Waiting around doesn’t usually make for compelling fiction, and in fact Connell’s novel was rejected many times over for its perceived lack of plot. Thankfully Connell didn’t cave and rewrite; how else but in a plot-less novel could he have explored so successfully the crucial themes of WASP fiction: boredom, unfulfillment, shame? Connell’s restraint amounts to an aesthetic of repression; as Mark Oppenheimer writes in a 2005 Believer appreciation, in Connell’s writing “everything is in the gaps, the hidden hand.” Connell joins form and content through a series of terse vignettes that wouldn’t be out of place among contemporary “flash fiction” venues. He suggests moments of miniscule friction, then lets our identification with the character of Mrs. Bridge do the rest. While reading a scene in which Mrs. Bridge watches two high school students dancing in a suggestive way I felt such total shame on her behalf that I couldn’t help but believe I’d fully internalized India’s consciousness.

My mentor Gerry Shapiro, who went to the same high school as Connell, recalls in a 1987 Ploughshares piece discovering Connell’s work as a teenager and finding it “the most precise use of language, the cleverest collection of ironies I had ever encountered.” I like to imagine Gerry, who passed away around this time last year, chuckling at such wonderfully evoked dialogues as Mrs. Bridge’s conversations with the ponderous Van Metres, a couple that possessed “the disconcerting habit of believing what people said.”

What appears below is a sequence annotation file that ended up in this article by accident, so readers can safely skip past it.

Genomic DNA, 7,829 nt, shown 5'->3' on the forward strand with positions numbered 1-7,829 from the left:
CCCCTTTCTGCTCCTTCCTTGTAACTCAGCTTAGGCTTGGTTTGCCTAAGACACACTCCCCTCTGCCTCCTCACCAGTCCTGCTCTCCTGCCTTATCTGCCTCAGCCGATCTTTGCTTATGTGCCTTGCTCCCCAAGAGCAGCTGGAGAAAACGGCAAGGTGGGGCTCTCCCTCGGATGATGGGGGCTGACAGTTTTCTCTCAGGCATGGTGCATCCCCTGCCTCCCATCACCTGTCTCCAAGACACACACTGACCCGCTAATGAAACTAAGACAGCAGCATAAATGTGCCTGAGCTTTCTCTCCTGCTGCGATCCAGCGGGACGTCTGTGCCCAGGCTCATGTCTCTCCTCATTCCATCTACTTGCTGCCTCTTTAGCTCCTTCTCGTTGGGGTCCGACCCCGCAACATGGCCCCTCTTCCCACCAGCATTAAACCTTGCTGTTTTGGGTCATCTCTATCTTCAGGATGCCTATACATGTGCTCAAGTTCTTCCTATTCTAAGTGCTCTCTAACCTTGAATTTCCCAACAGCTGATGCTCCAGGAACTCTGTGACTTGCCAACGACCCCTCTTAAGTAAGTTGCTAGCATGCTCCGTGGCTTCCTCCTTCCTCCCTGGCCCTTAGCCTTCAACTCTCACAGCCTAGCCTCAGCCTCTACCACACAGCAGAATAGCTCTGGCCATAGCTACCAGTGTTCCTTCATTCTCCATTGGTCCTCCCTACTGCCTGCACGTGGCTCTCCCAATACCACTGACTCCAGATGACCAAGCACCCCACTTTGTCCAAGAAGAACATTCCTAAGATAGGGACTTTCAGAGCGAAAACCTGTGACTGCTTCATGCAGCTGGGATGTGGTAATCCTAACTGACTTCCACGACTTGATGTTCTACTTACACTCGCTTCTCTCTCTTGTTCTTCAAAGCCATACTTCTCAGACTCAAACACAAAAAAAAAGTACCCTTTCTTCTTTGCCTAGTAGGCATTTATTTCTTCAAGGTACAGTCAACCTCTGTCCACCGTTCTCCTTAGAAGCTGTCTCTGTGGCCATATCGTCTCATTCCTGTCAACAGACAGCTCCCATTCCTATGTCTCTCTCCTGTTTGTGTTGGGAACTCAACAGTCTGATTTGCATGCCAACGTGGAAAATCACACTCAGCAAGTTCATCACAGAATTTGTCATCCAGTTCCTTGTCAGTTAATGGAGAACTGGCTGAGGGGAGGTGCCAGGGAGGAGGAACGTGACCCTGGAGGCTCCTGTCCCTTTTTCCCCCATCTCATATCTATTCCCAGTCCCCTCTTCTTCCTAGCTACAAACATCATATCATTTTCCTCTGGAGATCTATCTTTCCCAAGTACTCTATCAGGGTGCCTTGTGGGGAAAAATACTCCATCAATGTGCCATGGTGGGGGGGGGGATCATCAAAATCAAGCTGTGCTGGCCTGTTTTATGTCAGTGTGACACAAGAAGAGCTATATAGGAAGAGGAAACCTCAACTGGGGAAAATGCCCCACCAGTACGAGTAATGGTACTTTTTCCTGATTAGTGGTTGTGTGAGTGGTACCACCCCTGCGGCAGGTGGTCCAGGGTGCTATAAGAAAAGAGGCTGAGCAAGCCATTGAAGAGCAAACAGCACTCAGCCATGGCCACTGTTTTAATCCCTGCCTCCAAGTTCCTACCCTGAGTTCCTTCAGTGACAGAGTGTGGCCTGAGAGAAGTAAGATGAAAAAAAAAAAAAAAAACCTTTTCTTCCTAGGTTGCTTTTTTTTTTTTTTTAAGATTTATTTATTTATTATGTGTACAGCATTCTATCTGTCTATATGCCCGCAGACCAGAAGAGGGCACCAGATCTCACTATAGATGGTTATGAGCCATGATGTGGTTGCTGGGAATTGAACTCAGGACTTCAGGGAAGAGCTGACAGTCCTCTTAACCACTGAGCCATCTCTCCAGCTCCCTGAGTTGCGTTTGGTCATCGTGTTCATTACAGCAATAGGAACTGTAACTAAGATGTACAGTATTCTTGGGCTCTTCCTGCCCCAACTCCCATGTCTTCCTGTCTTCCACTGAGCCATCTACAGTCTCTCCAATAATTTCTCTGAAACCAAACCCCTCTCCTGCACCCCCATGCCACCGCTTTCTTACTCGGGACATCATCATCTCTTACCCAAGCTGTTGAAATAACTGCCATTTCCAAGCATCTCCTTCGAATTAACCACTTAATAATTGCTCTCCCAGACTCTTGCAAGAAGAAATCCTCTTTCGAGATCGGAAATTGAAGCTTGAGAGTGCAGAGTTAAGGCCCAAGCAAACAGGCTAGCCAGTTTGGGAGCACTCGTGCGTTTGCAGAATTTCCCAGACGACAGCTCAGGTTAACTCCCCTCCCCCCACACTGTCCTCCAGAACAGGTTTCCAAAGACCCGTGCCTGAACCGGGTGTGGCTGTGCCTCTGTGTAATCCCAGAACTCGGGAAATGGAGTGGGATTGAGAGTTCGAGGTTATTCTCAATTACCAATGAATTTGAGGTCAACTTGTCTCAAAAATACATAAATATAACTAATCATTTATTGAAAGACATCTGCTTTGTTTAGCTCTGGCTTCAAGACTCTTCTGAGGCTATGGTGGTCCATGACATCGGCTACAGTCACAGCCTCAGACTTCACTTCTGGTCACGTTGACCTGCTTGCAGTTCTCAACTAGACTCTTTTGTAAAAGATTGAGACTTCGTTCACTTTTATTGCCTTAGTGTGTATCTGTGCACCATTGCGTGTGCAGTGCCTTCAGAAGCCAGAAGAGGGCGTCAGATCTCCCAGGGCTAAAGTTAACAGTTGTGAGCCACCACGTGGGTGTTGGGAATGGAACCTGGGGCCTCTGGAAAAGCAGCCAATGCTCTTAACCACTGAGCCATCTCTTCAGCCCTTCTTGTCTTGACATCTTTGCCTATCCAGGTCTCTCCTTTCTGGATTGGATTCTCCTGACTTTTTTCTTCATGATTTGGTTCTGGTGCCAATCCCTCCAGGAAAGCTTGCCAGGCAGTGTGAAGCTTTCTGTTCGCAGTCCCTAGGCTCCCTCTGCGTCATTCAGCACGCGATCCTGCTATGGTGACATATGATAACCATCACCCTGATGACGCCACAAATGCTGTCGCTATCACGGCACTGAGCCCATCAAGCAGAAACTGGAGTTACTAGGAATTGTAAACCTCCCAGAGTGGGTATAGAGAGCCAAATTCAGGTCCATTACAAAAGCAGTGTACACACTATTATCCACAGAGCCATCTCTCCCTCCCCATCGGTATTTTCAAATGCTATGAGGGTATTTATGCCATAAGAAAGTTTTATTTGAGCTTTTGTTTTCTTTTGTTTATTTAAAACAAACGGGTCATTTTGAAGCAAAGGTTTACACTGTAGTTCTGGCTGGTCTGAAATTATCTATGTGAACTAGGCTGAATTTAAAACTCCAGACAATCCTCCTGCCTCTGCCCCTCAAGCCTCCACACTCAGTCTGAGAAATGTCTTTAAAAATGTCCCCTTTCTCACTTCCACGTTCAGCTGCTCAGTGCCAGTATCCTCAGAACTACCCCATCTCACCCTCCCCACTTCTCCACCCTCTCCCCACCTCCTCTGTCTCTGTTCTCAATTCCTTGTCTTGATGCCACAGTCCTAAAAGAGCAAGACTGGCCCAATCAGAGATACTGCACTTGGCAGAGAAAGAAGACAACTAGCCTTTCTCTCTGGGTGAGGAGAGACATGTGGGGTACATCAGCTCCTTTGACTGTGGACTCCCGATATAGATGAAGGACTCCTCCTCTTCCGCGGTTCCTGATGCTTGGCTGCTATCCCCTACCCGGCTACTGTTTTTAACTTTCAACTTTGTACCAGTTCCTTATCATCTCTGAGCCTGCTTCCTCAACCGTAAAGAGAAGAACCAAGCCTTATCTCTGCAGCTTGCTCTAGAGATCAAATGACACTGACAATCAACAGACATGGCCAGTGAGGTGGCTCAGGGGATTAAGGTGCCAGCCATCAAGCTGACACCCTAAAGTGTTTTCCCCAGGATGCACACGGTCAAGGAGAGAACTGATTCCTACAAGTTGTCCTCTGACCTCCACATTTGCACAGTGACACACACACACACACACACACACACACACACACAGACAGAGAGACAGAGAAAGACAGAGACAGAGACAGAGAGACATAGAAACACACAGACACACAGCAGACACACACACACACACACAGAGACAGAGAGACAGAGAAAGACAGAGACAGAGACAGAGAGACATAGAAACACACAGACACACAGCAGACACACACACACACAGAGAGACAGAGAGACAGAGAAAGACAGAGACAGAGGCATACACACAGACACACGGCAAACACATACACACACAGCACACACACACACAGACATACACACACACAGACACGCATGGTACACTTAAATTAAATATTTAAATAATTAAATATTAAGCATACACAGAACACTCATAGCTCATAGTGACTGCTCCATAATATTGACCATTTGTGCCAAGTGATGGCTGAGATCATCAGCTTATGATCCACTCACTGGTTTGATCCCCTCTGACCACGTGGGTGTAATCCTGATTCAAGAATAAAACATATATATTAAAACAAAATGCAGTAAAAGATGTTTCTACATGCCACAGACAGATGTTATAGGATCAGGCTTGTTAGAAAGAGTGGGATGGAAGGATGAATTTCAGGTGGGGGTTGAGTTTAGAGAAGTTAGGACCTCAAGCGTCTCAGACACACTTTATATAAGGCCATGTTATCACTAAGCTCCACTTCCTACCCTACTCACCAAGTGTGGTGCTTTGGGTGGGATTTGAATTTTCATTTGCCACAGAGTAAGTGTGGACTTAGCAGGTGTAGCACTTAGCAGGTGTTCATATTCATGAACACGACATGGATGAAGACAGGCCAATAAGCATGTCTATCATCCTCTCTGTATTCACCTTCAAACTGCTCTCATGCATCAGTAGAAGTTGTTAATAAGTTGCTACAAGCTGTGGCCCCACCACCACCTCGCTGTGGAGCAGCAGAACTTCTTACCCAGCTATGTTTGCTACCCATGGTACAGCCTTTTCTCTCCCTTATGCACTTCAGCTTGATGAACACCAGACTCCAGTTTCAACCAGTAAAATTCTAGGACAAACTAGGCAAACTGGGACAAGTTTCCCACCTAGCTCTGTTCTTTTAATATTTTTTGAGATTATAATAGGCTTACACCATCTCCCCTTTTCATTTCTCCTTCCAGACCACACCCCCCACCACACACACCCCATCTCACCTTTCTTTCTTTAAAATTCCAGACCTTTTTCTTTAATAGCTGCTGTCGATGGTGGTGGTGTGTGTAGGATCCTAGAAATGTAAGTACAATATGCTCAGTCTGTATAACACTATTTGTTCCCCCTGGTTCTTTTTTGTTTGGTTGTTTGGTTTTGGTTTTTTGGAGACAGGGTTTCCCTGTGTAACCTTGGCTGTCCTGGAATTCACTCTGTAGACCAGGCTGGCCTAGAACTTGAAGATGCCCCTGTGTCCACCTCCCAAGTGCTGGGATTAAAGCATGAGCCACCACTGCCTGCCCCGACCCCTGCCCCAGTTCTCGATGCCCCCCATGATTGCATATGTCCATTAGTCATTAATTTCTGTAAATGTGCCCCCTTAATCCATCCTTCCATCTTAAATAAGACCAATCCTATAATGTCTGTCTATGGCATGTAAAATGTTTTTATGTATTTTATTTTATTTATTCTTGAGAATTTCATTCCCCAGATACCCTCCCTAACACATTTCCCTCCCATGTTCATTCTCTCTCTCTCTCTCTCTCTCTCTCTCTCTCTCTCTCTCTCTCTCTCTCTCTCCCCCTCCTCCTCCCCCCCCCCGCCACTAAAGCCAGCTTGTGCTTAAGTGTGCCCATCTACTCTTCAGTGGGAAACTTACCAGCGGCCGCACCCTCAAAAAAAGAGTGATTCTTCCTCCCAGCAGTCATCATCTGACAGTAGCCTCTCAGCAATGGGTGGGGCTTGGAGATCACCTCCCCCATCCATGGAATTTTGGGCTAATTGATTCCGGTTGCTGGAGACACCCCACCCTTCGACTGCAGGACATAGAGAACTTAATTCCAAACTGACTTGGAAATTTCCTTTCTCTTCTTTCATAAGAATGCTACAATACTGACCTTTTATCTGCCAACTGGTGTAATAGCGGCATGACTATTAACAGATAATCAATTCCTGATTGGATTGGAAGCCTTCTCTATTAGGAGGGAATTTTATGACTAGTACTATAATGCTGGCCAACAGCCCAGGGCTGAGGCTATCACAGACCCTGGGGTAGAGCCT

Contributors

Head of the Crooked Letter Interview Series, James Madison Redd interviewed Kardos for the Schooner blog last month. Redd’s fiction recently appeared in Fifth Wednesday and Thumbnail Magazine. ...Caitie Leibman is an M.A. student in creative nonfiction at UNL. She edits and writes for the UNL Nebraska Transportation Center and coaches competitive speech at Doane College. ...Kwame Dawes is the Glenna Luschei Editor-in-Chief of Prairie Schooner. His recent books include Wheels, Back of Mount Peace and Bivouac, a novel. He was recently awarded a Guggenheim Fellowship. ...Eric Jones is a writer originally from Centerville, Georgia. He serves as the Web Editor for Prairie Schooner and can be found most days toiling over a piece of writing, running the Nook desk at Barnes and Noble or walking around his neighborhood with his loveable mutt, Tortuga. Jones and his wife, poet Hali F. Sofala, live in Lincoln, Nebraska. ...Claire Harlan Orsi is the Blog and Social Networking Editor for Prairie Schooner. Her stories and essays have appeared in The Cincinnati Review, MAYDAY and The Believer.

Submissions Now Open

Briefly Noted is now open to reader submissions! The series features short reviews of books published in 2011 or 2012. We're looking for reviews that are punchy and to the point, around 300 words. Send all submissions to prairieschooner@unl.edu with “Briefly Noted" in the subject line. We look forward to hearing from you!